fun in the process!

I also suggest you find a way to record your arranging and writing sessions
so you don’t lose any great ideas. You will find that going back to these
recorded sessions will help you to pick up where you left off as these
session can go off and on for days and even weeks. And remember have fun!!!


A simple way to transpose your song is to use the number system that has
been a standard method used especially by studio musicians who need to
sometimes quickly transpose a song for a singer that is having difficulty
singing in the key they have started with.

This number method of notating chord changes will work in all keys. You just
need to know how to play all your chords and scales...easy right? :-)
For example, the rock band Journey's original song, 'Don't Stop Believing', is
in the key of E Major. (Glee’s version is in G Major.)

The verse chord changes begin with this simple chord sequence:

E Major, B Major, c# minor, A Major

Looking at these first four chords let’s assign a number which corresponds
to the scale sequence they fall into.

E Major = 1, as it is the first note of the E major scale. B is the 5th note
of the E major scale, so our B Major chord = 5. C# is the 6th tone of the
scale and A is the 4th tone.

So using this system our first four chord changes can be noted as:

1-5-6 min-4

or you may also use roman numerals:

I -V-VI min-IV

Thursday, April 26, 2012

Going from Classical to Pop (part one.)

How to take a popular song, learn it by ear, and arrange it to fit your
playing style and ability.

I could easily write a book on this subject...but here now are my beginning
thoughts to help get you started.  Part one will give you an overview of the
process...part two will show you the process and how to get started actually
doing this!

Start by picking a popular song you enjoy and really want to learn to play
in your own way.  This can be done without written music...we are going to
try learning the song by ear, and then do our own arrangement of the arrangement that fits our style and playing ability.  We will use
the song, 'Don't Stop Believing' originally by the rock band Journey, and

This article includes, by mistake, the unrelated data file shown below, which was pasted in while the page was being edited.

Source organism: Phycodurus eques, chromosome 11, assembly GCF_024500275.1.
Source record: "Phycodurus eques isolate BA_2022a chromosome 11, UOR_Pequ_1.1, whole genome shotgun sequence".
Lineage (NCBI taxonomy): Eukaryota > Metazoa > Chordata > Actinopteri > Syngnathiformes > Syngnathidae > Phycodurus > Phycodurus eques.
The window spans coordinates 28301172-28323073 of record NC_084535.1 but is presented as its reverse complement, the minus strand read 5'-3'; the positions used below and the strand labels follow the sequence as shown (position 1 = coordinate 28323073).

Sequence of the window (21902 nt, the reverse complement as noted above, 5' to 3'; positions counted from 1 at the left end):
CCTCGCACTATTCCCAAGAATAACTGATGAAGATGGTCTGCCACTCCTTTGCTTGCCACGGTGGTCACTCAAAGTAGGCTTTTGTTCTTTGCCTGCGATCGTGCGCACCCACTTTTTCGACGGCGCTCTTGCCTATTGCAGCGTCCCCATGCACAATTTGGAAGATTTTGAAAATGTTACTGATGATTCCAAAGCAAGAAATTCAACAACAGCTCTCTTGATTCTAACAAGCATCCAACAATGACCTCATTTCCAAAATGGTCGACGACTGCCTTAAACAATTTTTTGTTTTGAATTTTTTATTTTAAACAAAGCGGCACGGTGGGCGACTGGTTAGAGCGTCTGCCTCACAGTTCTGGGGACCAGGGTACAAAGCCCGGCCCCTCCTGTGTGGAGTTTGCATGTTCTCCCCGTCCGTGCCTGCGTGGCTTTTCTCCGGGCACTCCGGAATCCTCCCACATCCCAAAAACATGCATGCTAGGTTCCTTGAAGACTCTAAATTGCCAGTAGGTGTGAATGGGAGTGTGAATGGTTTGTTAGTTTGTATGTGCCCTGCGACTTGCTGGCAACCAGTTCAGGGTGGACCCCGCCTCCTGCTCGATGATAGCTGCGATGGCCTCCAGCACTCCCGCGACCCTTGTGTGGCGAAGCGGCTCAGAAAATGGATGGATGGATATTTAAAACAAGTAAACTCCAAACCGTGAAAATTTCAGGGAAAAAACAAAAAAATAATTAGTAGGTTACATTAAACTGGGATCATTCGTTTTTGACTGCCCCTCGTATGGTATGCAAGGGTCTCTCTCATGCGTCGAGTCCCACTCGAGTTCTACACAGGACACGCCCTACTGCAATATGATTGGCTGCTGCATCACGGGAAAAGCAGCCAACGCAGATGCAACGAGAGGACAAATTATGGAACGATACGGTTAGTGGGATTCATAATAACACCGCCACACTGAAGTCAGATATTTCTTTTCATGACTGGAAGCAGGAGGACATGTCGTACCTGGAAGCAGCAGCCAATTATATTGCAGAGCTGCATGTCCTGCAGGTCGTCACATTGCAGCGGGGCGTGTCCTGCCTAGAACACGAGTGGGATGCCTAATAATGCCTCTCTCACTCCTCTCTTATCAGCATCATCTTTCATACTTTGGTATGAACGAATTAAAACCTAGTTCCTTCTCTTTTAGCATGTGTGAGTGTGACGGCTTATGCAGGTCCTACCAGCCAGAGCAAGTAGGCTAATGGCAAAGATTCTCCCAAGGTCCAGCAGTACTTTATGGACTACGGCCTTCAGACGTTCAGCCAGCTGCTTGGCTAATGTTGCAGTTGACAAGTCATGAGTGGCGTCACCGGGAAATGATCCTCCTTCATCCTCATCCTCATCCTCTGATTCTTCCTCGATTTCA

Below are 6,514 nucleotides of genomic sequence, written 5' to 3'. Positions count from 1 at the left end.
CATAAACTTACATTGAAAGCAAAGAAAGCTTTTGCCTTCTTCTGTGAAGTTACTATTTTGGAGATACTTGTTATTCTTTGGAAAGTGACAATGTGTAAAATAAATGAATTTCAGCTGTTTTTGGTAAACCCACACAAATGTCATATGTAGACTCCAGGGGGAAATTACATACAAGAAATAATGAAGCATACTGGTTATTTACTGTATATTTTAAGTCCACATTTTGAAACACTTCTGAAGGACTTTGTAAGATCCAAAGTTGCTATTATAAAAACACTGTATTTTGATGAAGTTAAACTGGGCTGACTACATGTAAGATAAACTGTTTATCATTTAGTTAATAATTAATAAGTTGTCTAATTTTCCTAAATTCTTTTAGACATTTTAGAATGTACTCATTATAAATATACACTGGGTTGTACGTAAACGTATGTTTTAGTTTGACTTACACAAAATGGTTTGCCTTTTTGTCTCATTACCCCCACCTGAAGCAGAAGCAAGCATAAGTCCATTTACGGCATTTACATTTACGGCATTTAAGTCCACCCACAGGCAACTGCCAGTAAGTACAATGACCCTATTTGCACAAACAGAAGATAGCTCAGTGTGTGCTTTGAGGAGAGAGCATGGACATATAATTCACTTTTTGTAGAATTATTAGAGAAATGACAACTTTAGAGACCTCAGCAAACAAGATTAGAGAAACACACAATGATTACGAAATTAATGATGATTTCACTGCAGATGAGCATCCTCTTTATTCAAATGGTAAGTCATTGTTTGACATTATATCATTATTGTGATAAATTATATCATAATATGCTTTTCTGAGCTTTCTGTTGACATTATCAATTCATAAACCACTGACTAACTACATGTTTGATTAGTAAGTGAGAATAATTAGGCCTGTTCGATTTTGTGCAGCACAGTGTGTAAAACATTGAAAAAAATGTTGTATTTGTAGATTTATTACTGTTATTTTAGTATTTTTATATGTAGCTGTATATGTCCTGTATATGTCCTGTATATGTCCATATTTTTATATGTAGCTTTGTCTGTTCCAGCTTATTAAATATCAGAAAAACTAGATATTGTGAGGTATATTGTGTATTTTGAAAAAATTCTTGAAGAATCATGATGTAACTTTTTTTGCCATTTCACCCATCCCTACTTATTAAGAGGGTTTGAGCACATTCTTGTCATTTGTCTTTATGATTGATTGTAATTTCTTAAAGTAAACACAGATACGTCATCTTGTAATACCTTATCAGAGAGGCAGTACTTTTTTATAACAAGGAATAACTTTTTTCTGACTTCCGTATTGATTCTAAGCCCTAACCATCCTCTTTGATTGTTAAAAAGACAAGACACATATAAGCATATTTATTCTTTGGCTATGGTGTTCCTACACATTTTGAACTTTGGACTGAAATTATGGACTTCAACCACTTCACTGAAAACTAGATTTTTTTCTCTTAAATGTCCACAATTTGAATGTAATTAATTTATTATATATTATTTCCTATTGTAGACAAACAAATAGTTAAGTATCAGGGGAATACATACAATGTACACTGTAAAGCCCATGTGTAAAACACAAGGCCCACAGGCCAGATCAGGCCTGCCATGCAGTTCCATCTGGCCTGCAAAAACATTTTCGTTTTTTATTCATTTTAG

now again made popular by the cast of television's 'Glee'.

If a song has been recorded and covered by multiple artists, you might want
to listen to these various versions...see what you like or don't like in
these.  I also recommend finding the original artist's recording so you can
get the essence of the song in question.  Your version may end up sounding
like the original, or you may want to transform the piece into your own
invention...changing the key, tempo, chord structure, and even the melody.  This is
all up to you and where you want the song to go!

Begin by listening closely to the song¹s melody. It may also help if you
have the lyrics printed out to reference the melody too.  Also, listen to
the underlying chord progression. Notice that the verse chords change once
every bar in this song. See if you can hear the bass notes of the chords as
they go by. Often times, by either playing a major or minor chord over the
bass line, you will start to find your chord progression...but this is NOT
fool proof...just a way to get started. More on this later!

The chord progression of any song is really the foundation on which you add
the melody and any other embellishments.  If you enjoy improvising within a
song, you will most likely do this over this same chord progression.  Any
song's chord progression is comparable to the foundation of a building. 
You start with the foundation, and then everything else is added to it.

Many songs pop and otherwise, use very standard predictable chord
progressions.  Of course you can re-harmonize the song using different and
alternate chord changes that still support the melody, but I recommend
finding out the original song's chord structure first before you alter it.
As it is said, best to learn the rules before you try and break the rules. :-)

Note: If you find it impossible to hear the chord changes of any given song,
you most likely could find a simple chord chart on the internet, but be
forewarned that many chord charts can be over simplified and even sometimes
include the wrong chords.

You will also gain valuable insights into song writing by looking and
listening to all variety of songs; pop, rock, folk, hymns, and even jazz
standards, analyzing the chord structures they are built on.  And as I said,
many songs rely on simple tried and true chord progressions, so after
awhile, you will begin to see similar and even identical chord progressions
being used.  You can even take these same chord progressions and by adding
your own melodies and rhythms, write your own songs!

Note: part 2 will deal with figuring out our song's chord progression and
melody and then putting our song¹s arrangement together...from the the ending!